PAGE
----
Stanisław Karczewski, a senator from the ruling Law and Justice (PiS) party who in 2015-19 served as speaker of the chamber, illegally earned 400,000 zloty (100,000 euros), reports TVN24, a private broadcaster.
Karczewski is a medical doctor, but took unpaid leave from his hospital in Nowe Miasto for the duration of his mandate as senator. However, according to documents seen by TVN24, he continued to work paid shifts at the hospital in 2009-15, during which time he served as deputy speaker of the Senate.
One local resident told TVN24 that “people were furious” when they learned that Karczewski was still doing paid work, given that they had been under the impression he was helping out there as a volunteer.
Documents also indicate that the health ministry deemed the situation unacceptable. Karczewski, however, says he is “fully convinced everything was done in accordance with the law”.
TVN24’s documents show that Tomasz Skury, the director of the hospital, initially rejected Karczewski’s request for a contract allowing him to take extra shifts, saying it would be a “circumvention of the law”. The health ministry also confirmed that a doctor on unpaid leave could not sign a separate contract with the same employer.
Nevertheless, Karczewski signed another contract and continued to work extra paid shifts, with Skury telling TVN24 that he “let it go” because “the staffing situation in our small hospital was dire and Karczewski’s shifts were helpful”.
The case was also considered by the Chancellery of Senate, which sided with Karczewski but did not give a definite answer on the core question of whether a senator can take up paid work while being on an unpaid leave.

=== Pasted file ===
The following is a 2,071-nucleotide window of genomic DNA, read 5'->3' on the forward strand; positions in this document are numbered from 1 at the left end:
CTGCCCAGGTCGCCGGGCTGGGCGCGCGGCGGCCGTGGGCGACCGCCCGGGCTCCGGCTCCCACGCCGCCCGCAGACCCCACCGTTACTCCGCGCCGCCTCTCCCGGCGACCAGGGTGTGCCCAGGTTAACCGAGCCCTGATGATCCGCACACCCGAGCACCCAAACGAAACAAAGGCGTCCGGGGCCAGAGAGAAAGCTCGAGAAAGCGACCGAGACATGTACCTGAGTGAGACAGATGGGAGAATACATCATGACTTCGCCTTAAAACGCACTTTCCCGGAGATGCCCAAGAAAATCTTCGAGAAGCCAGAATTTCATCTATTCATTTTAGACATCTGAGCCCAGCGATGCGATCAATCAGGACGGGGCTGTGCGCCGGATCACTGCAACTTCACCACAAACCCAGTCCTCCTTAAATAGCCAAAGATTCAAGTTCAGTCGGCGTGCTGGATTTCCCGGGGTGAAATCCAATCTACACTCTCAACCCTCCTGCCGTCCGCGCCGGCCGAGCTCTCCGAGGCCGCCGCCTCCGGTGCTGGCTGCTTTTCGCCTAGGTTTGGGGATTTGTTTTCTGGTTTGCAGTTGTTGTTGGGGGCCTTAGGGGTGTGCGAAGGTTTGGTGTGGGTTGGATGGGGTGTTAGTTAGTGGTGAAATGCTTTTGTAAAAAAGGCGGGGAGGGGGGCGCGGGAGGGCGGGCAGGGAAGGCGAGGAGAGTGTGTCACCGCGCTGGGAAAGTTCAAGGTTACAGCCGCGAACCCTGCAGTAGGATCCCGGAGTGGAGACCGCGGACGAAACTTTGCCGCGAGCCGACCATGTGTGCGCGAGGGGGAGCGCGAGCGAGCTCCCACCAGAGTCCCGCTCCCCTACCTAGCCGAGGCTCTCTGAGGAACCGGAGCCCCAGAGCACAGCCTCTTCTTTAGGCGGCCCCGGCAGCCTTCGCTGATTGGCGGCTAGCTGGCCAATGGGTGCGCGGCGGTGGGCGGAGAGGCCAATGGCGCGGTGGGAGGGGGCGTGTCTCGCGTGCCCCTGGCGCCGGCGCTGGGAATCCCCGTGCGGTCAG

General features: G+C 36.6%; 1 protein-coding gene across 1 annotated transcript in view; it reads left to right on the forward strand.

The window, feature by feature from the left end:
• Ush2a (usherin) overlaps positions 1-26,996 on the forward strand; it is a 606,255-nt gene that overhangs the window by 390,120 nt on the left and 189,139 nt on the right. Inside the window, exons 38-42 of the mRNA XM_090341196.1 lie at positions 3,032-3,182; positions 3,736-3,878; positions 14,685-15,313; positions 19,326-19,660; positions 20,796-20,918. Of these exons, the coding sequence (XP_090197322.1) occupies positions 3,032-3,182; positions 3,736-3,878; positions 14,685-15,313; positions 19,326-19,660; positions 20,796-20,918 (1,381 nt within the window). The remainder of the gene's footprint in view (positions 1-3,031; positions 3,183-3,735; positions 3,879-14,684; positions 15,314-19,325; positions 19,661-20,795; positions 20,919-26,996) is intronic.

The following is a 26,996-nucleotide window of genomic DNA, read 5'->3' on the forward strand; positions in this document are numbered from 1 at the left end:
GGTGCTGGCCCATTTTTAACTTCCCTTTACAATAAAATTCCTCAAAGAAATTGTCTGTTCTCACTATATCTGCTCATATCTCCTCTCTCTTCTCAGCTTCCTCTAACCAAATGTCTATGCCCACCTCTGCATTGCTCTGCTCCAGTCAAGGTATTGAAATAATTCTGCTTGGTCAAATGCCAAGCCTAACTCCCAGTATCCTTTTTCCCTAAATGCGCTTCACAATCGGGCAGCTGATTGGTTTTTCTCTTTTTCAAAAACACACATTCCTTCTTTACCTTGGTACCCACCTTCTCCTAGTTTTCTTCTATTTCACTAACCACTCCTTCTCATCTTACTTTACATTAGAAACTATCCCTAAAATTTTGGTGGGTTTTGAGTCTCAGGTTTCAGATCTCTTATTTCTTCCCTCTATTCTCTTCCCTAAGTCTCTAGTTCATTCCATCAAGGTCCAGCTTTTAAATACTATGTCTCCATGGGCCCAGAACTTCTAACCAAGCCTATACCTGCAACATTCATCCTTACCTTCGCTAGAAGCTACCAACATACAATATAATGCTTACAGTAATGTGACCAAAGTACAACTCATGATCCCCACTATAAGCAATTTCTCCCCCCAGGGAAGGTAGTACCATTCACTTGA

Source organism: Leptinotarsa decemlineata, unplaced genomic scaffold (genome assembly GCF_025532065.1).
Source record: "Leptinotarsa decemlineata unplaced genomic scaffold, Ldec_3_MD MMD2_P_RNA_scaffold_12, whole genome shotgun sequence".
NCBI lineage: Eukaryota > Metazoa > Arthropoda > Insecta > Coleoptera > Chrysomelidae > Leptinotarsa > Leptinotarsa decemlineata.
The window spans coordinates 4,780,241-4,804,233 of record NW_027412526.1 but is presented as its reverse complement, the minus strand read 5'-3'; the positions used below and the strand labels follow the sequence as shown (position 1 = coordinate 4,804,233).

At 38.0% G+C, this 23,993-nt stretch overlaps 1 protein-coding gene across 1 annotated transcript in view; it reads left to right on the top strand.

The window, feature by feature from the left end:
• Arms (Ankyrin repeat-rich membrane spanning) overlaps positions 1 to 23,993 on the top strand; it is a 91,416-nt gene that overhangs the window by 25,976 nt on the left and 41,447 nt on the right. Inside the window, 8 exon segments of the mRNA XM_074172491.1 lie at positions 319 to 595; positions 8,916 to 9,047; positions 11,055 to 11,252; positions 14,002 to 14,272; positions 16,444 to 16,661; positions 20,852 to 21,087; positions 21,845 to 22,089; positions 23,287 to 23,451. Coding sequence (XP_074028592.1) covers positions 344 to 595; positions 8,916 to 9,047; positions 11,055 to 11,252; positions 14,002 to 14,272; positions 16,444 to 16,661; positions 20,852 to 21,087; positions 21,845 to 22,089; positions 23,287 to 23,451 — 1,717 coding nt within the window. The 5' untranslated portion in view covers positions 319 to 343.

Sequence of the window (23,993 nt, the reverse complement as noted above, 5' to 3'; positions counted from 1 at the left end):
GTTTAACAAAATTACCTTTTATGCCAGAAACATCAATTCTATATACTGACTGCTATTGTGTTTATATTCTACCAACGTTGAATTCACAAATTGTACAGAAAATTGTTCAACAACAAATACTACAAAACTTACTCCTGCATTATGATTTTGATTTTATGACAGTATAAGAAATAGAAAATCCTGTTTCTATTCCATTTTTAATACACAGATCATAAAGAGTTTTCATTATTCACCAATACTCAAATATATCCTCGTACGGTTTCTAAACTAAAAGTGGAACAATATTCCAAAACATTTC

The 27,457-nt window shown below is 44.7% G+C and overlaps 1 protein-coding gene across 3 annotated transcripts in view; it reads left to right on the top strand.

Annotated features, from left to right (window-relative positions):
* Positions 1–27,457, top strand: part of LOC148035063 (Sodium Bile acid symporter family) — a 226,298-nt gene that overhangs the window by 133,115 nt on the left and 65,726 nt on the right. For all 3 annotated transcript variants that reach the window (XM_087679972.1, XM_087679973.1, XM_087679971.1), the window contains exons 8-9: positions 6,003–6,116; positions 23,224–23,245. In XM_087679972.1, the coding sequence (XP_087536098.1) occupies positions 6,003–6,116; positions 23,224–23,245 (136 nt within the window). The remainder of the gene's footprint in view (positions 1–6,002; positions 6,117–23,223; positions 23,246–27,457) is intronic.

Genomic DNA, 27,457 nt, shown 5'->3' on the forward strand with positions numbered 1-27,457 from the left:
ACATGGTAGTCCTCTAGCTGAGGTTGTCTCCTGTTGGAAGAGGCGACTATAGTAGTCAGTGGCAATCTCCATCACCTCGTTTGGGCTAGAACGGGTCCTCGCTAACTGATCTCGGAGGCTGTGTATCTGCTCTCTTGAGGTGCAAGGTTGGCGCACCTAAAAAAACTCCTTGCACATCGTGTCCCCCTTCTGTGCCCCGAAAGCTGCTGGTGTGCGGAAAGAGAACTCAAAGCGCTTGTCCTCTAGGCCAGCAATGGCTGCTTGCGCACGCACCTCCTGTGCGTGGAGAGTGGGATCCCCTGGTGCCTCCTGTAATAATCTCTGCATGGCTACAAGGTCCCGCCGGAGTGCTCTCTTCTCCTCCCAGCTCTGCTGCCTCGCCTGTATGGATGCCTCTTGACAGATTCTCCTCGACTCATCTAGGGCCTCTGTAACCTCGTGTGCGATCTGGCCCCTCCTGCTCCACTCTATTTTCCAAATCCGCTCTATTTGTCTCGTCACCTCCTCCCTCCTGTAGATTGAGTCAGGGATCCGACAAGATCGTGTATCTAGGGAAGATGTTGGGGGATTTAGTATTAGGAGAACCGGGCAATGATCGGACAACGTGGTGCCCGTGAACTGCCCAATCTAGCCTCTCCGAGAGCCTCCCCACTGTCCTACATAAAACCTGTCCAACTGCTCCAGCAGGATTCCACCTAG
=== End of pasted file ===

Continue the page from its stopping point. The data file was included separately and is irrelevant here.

The case has also attracted attention because of famous remarks by Karczewski in October 2017, when he told young doctors striking for extra pay that they should “work for an ideal, and not just for money”, saying that this is what he had done in his career.
Resident doctors organised a hunger strike, demanding not only a rise of their salaries, but also an increase in government spending on healthcare. The protest ended with an accord with the government in February 2018, but some doctors have subsequently accused the government of reneging on the deal and not devoting enough money to the health sector.
Poland’s healthcare system is one of the most underfunded in Europe. According to Eurostat, in 2017 the government spent the equivalent of 4.7% of GDP on health, the fourth-lowest of any member state and well below the EU average of 7%. Data from the same year show Poland having the lowest number of doctors per person in the EU.
PiS has promised to increase government health spending to 6% of GDP by 2024.
Poland has the lowest number of doctors and nurses in proportion to population, as well as the lowest healthcare spending as a share of GDP, notes new report by @TheKingsFund (https://t.co/RvwKbxFBc6) pic.twitter.com/YhgE55WloS
— Notes from Poland 🇵🇱 (@notesfrompoland) May 6, 2018
Monika Prończuk is the deputy editor of Notes from Poland. She was previously the Nico Colchester fellow at the Financial Times, acting FT Poland correspondent, and journalist at OKO.press, an independent fact-checking media outlet. Her articles have appeared in Quartz, Financial Times, Politico, Gazeta Wyborcza and Tygodnik Powszechny.